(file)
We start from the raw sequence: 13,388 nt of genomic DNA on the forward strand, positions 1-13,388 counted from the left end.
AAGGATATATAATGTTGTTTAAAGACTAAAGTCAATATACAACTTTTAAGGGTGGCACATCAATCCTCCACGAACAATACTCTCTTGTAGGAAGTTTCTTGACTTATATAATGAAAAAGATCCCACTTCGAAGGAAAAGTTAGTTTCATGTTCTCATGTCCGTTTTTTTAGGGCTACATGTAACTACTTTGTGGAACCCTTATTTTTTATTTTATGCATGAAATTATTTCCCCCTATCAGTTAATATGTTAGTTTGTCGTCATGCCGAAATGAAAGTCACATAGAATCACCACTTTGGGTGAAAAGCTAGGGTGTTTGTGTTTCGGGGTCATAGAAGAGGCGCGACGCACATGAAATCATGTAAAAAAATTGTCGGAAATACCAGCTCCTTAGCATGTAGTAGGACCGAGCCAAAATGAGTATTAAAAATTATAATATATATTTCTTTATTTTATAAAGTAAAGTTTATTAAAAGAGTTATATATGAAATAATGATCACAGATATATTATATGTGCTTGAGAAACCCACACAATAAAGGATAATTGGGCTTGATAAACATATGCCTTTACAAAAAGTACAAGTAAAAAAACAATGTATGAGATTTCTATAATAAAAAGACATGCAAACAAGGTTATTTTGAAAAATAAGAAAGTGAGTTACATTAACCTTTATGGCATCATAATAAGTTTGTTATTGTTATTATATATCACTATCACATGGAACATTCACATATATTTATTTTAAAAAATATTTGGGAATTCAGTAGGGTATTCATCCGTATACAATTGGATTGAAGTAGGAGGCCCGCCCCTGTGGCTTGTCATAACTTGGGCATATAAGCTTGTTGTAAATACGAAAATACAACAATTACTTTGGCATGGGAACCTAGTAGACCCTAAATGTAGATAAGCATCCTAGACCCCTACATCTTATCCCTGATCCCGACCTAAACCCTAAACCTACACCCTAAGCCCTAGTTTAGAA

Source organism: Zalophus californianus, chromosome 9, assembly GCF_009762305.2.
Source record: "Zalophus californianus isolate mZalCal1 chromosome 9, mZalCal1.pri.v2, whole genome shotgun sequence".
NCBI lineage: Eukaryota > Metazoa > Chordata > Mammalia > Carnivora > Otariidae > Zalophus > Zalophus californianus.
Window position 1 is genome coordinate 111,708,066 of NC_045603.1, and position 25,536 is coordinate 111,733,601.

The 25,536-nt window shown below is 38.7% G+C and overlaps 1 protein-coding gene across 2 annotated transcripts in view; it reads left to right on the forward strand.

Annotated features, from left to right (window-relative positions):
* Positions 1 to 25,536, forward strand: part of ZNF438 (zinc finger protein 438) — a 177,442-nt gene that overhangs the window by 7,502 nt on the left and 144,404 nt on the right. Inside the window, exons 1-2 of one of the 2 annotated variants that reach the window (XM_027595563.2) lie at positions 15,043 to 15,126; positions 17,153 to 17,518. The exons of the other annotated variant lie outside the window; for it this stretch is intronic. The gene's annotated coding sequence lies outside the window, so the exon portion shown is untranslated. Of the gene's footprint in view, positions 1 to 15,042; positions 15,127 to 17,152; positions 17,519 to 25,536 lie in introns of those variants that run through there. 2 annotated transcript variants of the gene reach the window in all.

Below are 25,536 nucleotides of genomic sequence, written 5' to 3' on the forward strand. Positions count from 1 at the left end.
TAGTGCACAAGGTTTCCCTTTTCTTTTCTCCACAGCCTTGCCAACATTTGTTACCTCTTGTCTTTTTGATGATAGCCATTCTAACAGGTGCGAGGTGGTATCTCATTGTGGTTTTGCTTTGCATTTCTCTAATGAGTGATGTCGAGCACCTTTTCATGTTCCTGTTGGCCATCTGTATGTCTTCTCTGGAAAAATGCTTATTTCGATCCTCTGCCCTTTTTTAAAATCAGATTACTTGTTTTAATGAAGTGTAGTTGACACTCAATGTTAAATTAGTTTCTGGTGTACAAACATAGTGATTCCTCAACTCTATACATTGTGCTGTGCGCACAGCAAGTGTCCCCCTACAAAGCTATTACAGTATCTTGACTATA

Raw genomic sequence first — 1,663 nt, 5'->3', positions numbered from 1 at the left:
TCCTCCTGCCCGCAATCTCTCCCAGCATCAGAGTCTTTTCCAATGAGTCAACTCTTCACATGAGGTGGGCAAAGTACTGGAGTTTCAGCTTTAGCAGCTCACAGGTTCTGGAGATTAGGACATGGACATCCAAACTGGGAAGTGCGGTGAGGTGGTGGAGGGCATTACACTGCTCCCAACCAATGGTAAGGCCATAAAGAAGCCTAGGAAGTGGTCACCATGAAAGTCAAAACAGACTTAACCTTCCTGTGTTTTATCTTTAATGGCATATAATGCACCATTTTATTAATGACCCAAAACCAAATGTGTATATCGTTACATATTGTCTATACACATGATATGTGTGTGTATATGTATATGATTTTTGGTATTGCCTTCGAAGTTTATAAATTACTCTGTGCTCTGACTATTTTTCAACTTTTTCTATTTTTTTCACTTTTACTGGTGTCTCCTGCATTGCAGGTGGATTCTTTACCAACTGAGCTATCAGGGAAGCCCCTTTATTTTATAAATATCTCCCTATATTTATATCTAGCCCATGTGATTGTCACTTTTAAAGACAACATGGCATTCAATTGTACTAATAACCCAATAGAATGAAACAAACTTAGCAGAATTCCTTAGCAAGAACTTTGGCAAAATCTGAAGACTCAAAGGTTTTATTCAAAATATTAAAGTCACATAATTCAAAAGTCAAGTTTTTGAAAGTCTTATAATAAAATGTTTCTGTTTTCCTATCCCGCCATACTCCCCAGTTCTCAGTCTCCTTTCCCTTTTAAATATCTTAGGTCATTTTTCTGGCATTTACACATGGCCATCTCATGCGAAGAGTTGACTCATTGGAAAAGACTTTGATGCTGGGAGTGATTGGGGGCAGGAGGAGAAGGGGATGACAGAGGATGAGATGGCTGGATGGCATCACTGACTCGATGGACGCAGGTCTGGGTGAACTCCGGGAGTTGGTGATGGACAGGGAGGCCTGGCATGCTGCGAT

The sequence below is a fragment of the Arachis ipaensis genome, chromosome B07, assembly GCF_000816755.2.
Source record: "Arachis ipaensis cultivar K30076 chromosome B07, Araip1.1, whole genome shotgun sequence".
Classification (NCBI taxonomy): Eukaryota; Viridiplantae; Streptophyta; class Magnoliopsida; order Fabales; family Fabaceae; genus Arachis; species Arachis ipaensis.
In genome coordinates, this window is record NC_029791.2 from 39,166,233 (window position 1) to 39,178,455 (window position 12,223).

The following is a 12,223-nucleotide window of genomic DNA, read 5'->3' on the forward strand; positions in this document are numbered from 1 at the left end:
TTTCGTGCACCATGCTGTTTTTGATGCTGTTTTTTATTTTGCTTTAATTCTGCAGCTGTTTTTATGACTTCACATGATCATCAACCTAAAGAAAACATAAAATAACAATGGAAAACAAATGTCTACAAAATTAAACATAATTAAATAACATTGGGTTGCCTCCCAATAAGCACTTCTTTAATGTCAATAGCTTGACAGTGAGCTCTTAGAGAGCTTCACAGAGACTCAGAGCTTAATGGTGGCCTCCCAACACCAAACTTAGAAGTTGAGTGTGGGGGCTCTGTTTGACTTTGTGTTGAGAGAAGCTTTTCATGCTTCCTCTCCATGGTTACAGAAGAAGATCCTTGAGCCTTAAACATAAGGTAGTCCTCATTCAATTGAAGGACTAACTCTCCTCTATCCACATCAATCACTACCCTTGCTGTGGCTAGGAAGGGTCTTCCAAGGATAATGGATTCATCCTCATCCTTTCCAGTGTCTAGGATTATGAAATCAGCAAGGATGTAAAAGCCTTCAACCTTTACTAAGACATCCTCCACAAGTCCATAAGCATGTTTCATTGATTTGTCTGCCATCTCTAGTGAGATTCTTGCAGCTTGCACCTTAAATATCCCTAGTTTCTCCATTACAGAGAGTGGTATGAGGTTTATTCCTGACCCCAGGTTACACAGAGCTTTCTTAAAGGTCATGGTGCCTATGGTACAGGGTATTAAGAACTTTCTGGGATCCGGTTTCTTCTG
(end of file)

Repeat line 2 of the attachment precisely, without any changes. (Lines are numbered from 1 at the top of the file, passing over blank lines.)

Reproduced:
AAGGATATATAATGTTGTTTAAAGACTAAAGTCAATATACAACTTTTAAGGGTGGCACATCAATCCTCCACGAACAATACTCTCTTGTAGGAAGTTTCTTGACTTATATAATGAAAAAGATCCCACTTCGAAGGAAAAGTTAGTTTCATGTTCTCATGTCCGTTTTTTTAGGGCTACATGTAACTACTTTGTGGAACCCTTATTTTTTATTTTATGCATGAAATTATTTCCCCCTATCAGTTAATATGTTAGTTTGTCGTCATGCCGAAATGAAAGTCACATAGAATCACCACTTTGGGTGAAAAGCTAGGGTGTTTGTGTTTCGGGGTCATAGAAGAGGCGCGACGCACATGAAATCATGTAAAAAAATTGTCGGAAATACCAGCTCCTTAGCATGTAGTAGGACCGAGCCAAAATGAGTATTAAAAATTATAATATATATTTCTTTATTTTATAAAGTAAAGTTTATTAAAAGAGTTATATATGAAATAATGATCACAGATATATTATATGTGCTTGAGAAACCCACACAATAAAGGATAATTGGGCTTGATAAACATATGCCTTTACAAAAAGTACAAGTAAAAAAACAATGTATGAGATTTCTATAATAAAAAGACATGCAAACAAGGTTATTTTGAAAAATAAGAAAGTGAGTTACATTAACCTTTATGGCATCATAATAAGTTTGTTATTGTTATTATATATCACTATCACATGGAACATTCACATATATTTATTTTAAAAAATATTTGGGAATTCAGTAGGGTATTCATCCGTATACAATTGGATTGAAGTAGGAGGCCCGCCCCTGTGGCTTGTCATAACTTGGGCATATAAGCTTGTTGTAAATACGAAAATACAACAATTACTTTGGCATGGGAACCTAGTAGACCCTAAATGTAGATAAGCATCCTAGACCCCTACATCTTATCCCTGATCCCGACCTAAACCCTAAACCTACACCCTAAGCCCTAGTTTAGAA